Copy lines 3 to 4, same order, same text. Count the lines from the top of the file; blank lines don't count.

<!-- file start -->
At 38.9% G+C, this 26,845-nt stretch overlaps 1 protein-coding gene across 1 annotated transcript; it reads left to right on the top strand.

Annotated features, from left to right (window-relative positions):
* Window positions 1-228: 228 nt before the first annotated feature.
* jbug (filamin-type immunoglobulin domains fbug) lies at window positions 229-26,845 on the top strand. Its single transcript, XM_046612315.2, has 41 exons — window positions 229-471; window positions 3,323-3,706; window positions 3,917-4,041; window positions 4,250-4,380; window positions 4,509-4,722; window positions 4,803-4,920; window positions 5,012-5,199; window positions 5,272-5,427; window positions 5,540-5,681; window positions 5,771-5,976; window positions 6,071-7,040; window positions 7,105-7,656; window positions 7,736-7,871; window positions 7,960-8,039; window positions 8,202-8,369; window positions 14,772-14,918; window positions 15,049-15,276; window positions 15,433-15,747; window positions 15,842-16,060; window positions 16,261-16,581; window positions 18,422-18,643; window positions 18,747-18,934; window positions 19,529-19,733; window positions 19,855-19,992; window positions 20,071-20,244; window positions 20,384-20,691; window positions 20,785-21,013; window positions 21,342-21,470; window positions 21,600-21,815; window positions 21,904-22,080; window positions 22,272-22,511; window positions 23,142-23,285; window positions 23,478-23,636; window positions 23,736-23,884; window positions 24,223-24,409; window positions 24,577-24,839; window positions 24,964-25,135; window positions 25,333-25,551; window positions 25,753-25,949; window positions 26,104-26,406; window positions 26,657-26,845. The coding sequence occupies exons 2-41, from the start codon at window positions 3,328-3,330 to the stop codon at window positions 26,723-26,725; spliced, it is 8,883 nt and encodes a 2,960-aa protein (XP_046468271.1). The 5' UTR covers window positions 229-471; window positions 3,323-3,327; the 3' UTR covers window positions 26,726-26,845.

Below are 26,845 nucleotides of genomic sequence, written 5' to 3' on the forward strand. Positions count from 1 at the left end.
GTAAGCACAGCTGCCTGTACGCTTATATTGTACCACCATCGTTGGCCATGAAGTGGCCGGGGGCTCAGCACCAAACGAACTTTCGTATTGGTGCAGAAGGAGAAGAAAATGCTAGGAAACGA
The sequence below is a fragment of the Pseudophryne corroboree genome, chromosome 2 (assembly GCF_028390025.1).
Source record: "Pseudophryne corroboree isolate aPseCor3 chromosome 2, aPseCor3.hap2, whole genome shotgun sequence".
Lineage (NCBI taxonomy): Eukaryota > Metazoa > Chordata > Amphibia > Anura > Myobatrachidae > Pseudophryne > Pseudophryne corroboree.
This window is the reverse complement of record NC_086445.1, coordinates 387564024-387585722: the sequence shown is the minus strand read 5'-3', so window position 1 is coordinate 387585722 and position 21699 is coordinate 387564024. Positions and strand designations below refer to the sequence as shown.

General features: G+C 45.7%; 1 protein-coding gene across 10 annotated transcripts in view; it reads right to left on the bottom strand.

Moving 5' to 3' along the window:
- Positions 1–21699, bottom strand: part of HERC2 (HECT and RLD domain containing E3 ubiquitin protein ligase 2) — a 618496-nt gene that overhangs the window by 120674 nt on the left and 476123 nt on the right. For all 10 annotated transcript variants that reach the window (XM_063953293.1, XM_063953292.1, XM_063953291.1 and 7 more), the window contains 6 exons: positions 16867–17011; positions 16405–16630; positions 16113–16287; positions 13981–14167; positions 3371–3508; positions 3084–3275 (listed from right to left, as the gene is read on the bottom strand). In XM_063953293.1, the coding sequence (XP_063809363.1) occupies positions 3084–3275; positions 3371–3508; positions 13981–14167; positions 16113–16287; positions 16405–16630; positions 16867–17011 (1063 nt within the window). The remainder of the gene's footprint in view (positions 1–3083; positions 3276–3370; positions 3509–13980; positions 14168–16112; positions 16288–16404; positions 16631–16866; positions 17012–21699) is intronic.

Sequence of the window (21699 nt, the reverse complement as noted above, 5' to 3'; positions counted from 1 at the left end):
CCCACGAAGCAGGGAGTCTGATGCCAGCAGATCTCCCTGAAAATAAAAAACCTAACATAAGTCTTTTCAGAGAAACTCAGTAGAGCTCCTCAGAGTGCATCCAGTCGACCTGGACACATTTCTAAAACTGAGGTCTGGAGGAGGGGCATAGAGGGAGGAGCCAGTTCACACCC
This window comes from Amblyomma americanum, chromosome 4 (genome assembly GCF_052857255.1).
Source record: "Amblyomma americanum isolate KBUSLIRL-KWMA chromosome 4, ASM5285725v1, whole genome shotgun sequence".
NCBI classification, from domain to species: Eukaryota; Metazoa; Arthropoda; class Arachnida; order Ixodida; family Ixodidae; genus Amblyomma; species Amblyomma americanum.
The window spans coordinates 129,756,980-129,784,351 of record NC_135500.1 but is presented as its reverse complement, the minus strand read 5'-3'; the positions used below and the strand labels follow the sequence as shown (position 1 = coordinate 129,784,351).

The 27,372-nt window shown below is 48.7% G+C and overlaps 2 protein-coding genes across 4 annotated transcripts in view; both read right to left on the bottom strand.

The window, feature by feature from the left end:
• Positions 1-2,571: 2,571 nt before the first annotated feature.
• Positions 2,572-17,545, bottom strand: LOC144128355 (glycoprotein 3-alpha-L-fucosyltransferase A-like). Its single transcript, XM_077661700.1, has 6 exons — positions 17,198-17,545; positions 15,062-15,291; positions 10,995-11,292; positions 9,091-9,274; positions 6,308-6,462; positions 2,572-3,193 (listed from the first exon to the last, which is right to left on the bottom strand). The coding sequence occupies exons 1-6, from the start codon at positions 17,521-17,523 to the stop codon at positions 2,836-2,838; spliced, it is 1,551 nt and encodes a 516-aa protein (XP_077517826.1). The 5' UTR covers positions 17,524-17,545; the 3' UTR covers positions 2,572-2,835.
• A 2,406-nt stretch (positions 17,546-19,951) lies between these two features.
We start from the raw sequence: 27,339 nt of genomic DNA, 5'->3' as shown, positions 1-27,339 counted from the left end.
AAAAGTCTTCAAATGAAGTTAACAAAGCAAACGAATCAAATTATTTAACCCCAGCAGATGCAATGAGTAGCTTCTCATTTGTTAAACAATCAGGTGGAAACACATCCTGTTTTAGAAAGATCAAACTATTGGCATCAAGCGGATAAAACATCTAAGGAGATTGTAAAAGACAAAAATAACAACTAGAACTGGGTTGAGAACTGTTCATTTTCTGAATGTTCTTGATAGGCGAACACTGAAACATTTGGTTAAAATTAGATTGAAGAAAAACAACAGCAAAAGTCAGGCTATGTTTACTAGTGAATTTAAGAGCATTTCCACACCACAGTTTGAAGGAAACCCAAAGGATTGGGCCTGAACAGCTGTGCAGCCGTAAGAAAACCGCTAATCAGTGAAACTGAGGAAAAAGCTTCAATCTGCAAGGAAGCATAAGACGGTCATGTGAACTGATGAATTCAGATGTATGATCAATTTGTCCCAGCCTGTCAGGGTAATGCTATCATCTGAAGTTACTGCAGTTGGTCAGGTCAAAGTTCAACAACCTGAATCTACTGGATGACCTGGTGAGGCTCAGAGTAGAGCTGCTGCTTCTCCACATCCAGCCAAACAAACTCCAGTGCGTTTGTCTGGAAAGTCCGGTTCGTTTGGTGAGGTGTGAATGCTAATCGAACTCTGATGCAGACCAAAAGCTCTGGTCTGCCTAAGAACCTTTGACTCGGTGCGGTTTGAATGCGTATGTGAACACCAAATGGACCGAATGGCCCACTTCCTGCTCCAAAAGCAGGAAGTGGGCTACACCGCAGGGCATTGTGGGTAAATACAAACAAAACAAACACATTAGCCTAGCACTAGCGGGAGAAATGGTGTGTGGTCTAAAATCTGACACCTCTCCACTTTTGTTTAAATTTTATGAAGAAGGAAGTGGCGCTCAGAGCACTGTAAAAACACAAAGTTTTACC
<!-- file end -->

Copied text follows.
* Window positions 1-228: 228 nt before the first annotated feature.
* jbug (filamin-type immunoglobulin domains fbug) lies at window positions 229-26,845 on the top strand. Its single transcript, XM_046612315.2, has 41 exons — window positions 229-471; window positions 3,323-3,706; window positions 3,917-4,041; window positions 4,250-4,380; window positions 4,509-4,722; window positions 4,803-4,920; window positions 5,012-5,199; window positions 5,272-5,427; window positions 5,540-5,681; window positions 5,771-5,976; window positions 6,071-7,040; window positions 7,105-7,656; window positions 7,736-7,871; window positions 7,960-8,039; window positions 8,202-8,369; window positions 14,772-14,918; window positions 15,049-15,276; window positions 15,433-15,747; window positions 15,842-16,060; window positions 16,261-16,581; window positions 18,422-18,643; window positions 18,747-18,934; window positions 19,529-19,733; window positions 19,855-19,992; window positions 20,071-20,244; window positions 20,384-20,691; window positions 20,785-21,013; window positions 21,342-21,470; window positions 21,600-21,815; window positions 21,904-22,080; window positions 22,272-22,511; window positions 23,142-23,285; window positions 23,478-23,636; window positions 23,736-23,884; window positions 24,223-24,409; window positions 24,577-24,839; window positions 24,964-25,135; window positions 25,333-25,551; window positions 25,753-25,949; window positions 26,104-26,406; window positions 26,657-26,845. The coding sequence occupies exons 2-41, from the start codon at window positions 3,328-3,330 to the stop codon at window positions 26,723-26,725; spliced, it is 8,883 nt and encodes a 2,960-aa protein (XP_046468271.1). The 5' UTR covers window positions 229-471; window positions 3,323-3,327; the 3' UTR covers window positions 26,726-26,845.